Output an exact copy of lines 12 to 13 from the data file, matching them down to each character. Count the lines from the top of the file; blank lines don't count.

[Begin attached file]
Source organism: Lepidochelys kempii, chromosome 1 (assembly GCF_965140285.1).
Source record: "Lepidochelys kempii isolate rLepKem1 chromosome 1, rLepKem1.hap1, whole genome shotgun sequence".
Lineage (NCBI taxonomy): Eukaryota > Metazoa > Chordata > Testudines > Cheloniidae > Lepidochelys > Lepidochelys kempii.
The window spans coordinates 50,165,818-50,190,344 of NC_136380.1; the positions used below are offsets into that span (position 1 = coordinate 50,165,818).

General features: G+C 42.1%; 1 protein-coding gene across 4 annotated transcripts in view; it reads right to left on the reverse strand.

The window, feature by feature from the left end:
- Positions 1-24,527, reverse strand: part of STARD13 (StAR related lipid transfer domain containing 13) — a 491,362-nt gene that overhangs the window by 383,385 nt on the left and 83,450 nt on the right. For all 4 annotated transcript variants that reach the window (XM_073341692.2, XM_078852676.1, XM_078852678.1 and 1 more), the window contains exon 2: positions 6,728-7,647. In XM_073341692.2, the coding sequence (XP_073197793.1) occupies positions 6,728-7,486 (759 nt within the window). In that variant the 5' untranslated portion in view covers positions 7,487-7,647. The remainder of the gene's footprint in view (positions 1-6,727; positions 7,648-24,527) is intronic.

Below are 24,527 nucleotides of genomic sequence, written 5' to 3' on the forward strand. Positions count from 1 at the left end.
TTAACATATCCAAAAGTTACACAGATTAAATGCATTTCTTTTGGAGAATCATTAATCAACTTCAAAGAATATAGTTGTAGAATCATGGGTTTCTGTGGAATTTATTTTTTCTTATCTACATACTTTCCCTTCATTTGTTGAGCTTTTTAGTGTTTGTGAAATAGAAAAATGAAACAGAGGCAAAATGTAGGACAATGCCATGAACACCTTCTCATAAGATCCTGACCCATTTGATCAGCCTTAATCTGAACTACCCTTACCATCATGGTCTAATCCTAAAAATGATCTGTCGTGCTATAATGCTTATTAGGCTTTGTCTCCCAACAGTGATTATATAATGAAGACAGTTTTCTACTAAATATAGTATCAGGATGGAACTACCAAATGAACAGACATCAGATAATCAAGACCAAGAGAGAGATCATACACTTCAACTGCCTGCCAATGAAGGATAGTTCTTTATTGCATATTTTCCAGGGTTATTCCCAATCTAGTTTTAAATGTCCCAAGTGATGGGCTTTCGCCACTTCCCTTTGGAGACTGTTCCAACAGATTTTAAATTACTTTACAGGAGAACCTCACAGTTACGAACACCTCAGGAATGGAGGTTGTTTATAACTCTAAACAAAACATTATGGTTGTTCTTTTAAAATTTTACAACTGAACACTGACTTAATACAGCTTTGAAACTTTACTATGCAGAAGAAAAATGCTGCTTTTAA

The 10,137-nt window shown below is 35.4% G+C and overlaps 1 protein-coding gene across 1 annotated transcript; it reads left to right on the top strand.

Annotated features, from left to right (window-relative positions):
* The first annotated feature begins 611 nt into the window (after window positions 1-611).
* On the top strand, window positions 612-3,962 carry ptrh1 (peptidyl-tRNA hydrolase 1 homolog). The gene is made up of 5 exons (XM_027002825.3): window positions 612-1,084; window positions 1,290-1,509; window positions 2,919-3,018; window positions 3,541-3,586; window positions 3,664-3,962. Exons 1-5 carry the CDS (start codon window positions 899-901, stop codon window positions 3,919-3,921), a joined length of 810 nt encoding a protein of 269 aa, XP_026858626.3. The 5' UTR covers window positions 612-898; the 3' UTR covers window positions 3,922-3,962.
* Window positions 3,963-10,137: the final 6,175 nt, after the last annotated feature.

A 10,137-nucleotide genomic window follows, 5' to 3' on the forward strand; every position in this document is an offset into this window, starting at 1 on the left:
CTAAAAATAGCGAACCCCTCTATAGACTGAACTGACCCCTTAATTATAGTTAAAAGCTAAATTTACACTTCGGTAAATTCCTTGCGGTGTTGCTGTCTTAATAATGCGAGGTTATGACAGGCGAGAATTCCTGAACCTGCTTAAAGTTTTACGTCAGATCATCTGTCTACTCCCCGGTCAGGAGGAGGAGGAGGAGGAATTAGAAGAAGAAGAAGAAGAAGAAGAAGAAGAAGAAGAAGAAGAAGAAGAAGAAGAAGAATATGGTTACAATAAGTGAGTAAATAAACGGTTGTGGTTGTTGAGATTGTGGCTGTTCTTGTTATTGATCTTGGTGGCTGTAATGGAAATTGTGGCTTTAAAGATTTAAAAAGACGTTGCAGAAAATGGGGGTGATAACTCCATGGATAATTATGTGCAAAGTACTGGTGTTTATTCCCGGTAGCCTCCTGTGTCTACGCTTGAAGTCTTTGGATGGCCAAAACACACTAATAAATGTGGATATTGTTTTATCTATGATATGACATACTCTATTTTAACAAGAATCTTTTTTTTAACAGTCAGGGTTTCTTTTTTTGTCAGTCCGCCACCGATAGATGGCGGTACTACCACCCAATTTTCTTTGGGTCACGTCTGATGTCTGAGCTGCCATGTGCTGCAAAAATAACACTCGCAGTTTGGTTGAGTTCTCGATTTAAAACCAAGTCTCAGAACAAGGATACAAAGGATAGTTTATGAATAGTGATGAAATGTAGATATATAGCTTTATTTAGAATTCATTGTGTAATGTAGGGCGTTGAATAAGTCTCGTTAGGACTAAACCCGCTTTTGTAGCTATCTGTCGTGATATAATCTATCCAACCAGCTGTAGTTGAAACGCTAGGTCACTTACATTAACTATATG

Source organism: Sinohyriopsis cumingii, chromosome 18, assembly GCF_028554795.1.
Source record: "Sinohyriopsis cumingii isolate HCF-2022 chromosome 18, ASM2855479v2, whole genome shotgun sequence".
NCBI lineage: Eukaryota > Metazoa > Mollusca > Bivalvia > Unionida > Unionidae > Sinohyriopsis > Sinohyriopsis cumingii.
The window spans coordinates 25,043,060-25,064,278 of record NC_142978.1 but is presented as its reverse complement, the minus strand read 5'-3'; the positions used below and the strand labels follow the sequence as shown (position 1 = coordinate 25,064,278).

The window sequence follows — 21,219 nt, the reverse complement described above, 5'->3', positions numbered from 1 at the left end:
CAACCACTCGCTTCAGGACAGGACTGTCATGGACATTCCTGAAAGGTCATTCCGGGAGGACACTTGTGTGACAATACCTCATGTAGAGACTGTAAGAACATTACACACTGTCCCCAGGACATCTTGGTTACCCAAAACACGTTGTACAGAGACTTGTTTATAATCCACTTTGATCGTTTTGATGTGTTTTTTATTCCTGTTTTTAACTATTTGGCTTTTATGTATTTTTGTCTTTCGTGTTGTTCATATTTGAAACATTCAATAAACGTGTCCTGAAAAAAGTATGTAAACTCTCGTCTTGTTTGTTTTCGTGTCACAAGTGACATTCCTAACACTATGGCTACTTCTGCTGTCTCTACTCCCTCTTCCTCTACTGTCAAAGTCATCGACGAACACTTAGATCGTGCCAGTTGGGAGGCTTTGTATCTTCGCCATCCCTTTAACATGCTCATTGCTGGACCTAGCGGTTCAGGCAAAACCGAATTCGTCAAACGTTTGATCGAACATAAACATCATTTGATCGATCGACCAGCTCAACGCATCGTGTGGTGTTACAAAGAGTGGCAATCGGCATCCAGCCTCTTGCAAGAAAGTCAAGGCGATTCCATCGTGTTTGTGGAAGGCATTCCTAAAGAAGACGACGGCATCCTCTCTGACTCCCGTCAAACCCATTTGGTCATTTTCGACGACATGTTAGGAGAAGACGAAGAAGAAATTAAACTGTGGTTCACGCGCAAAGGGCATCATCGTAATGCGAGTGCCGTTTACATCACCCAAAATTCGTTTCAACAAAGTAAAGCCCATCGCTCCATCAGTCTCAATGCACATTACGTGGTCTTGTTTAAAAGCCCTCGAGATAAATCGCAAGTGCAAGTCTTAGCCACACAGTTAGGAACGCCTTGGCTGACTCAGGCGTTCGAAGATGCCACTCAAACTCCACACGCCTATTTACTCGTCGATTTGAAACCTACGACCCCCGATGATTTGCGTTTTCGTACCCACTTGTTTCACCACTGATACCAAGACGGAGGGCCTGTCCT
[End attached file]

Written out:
* The first annotated feature begins 611 nt into the window (after window positions 1-611).
* On the top strand, window positions 612-3,962 carry ptrh1 (peptidyl-tRNA hydrolase 1 homolog). The gene is made up of 5 exons (XM_027002825.3): window positions 612-1,084; window positions 1,290-1,509; window positions 2,919-3,018; window positions 3,541-3,586; window positions 3,664-3,962. Exons 1-5 carry the CDS (start codon window positions 899-901, stop codon window positions 3,919-3,921), a joined length of 810 nt encoding a protein of 269 aa, XP_026858626.3. The 5' UTR covers window positions 612-898; the 3' UTR covers window positions 3,922-3,962.